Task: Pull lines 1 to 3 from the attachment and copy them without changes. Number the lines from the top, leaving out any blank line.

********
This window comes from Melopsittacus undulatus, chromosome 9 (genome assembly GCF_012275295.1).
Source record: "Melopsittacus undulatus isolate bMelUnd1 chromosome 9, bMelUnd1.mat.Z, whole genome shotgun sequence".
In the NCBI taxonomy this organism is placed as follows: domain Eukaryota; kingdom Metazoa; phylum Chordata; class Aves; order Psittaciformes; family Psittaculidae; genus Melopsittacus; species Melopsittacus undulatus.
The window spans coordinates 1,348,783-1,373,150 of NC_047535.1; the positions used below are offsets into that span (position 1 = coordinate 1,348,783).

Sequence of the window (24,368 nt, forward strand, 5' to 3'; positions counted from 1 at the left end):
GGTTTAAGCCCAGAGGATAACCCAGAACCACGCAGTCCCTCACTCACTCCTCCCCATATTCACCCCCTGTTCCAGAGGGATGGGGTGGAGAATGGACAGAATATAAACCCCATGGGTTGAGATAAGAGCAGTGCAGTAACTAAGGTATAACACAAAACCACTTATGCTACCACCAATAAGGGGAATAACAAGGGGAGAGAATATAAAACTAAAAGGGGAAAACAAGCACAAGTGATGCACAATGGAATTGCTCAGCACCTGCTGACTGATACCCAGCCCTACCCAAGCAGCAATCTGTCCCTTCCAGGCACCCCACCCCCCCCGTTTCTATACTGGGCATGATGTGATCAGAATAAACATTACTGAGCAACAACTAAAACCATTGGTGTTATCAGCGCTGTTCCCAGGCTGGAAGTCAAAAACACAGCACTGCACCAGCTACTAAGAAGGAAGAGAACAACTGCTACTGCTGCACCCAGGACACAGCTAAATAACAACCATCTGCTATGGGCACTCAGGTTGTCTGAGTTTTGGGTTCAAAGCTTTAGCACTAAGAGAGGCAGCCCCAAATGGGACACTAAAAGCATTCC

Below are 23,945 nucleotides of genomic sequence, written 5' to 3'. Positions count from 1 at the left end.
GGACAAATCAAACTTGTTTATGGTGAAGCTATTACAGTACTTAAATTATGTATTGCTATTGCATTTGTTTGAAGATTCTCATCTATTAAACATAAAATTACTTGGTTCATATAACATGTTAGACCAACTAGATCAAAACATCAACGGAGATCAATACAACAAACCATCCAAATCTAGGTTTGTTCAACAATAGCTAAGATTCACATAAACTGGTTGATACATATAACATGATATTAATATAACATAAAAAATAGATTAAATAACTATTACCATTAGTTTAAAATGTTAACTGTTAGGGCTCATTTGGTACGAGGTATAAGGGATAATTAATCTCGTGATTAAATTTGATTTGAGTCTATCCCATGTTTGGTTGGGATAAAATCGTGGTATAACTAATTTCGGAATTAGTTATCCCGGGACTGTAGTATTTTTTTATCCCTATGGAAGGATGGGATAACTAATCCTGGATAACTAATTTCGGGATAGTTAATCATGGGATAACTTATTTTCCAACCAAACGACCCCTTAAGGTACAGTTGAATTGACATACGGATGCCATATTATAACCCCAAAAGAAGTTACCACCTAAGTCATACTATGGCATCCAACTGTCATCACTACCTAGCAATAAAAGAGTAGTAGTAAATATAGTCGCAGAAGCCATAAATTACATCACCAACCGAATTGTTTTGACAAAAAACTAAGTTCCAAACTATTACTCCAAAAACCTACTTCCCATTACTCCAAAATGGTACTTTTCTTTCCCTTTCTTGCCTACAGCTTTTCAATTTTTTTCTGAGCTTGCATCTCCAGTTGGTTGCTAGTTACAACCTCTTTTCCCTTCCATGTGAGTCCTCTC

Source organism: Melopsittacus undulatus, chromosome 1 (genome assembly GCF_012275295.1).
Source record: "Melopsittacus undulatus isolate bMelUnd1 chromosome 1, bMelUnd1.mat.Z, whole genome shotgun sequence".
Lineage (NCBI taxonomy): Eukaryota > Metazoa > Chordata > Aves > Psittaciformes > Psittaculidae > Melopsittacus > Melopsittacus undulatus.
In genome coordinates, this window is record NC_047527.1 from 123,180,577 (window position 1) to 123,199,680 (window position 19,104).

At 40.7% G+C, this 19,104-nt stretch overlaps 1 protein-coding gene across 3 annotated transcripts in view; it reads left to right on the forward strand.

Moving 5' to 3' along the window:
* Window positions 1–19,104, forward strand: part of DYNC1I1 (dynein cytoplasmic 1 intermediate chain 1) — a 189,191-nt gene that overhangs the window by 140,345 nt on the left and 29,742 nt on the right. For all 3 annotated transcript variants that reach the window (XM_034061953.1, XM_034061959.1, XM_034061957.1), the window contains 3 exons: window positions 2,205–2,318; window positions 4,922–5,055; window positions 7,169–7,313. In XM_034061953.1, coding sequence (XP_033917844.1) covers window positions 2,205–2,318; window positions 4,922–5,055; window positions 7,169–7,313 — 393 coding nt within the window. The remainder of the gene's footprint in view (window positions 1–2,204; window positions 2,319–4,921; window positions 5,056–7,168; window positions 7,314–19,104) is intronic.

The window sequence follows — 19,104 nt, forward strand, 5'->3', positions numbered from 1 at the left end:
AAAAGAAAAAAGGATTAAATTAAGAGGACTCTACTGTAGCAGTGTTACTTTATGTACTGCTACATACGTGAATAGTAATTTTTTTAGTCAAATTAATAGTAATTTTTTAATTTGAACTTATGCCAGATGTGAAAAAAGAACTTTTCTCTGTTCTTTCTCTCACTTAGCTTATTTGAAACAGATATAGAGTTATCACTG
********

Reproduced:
This window comes from Melopsittacus undulatus, chromosome 9 (genome assembly GCF_012275295.1).
Source record: "Melopsittacus undulatus isolate bMelUnd1 chromosome 9, bMelUnd1.mat.Z, whole genome shotgun sequence".
In the NCBI taxonomy this organism is placed as follows: domain Eukaryota; kingdom Metazoa; phylum Chordata; class Aves; order Psittaciformes; family Psittaculidae; genus Melopsittacus; species Melopsittacus undulatus.